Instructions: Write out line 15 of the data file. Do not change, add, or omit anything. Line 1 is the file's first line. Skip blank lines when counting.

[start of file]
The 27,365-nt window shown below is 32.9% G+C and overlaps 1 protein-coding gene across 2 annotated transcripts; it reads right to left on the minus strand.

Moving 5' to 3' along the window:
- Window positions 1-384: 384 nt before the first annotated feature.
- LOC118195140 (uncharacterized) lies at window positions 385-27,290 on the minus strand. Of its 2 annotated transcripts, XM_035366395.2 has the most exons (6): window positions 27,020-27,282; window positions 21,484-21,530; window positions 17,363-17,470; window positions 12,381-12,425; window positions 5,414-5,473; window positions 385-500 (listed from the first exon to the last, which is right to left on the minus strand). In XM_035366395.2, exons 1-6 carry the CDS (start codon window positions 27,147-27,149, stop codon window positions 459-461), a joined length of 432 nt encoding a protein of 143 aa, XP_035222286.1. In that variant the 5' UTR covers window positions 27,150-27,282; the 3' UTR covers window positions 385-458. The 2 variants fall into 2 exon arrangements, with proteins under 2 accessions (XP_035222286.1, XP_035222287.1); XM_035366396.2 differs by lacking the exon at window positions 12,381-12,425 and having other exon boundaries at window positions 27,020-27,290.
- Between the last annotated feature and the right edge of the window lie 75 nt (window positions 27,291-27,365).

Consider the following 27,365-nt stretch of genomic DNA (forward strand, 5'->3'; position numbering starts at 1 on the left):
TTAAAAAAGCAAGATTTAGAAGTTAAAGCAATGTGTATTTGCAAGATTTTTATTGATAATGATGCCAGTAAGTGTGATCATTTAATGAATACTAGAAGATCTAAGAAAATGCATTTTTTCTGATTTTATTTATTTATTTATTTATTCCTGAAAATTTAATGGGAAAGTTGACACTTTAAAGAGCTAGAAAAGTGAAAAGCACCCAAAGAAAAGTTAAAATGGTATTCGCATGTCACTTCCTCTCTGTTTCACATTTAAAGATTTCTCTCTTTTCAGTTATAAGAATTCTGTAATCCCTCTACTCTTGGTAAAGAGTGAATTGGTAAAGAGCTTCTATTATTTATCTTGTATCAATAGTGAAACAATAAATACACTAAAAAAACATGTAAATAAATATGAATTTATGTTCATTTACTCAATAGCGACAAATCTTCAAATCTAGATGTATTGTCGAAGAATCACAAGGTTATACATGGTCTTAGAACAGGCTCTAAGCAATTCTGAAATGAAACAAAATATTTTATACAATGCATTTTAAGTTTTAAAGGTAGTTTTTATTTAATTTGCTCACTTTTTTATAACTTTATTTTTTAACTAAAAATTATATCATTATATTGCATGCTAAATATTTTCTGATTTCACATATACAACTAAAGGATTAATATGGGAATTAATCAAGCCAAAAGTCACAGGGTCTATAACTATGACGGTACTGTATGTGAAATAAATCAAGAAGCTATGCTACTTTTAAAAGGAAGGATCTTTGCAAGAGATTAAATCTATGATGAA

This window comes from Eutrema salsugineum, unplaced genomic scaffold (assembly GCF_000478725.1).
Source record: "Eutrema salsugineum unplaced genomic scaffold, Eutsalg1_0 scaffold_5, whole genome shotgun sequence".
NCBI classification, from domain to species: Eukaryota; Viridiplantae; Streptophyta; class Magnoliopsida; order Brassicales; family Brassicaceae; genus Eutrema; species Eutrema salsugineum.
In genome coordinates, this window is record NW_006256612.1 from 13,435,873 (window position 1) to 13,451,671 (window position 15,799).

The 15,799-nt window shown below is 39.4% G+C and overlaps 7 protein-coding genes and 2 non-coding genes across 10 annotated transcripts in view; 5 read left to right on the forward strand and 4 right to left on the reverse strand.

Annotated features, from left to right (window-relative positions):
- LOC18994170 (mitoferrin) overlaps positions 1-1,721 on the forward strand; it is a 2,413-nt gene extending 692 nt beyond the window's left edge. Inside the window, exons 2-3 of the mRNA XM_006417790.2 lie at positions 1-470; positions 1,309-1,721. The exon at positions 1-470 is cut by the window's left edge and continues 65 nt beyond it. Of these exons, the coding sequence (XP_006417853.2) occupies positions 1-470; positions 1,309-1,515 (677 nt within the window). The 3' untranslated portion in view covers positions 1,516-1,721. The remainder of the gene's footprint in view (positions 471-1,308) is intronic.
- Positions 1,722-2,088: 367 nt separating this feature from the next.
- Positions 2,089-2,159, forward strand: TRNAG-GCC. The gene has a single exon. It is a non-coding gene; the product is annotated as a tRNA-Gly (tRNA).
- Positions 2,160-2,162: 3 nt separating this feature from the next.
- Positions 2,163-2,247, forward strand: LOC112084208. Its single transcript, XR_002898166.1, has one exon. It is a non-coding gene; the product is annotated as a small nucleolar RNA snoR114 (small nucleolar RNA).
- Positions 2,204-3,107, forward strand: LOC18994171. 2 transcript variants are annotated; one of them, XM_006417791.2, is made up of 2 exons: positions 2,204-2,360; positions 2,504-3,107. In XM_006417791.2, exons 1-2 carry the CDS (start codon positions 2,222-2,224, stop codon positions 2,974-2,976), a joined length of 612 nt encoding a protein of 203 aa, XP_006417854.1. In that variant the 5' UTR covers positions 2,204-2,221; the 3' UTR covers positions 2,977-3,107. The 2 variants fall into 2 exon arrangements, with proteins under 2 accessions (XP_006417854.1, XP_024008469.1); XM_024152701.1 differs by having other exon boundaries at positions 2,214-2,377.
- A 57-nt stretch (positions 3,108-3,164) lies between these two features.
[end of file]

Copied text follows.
- Positions 1,722-2,088: 367 nt separating this feature from the next.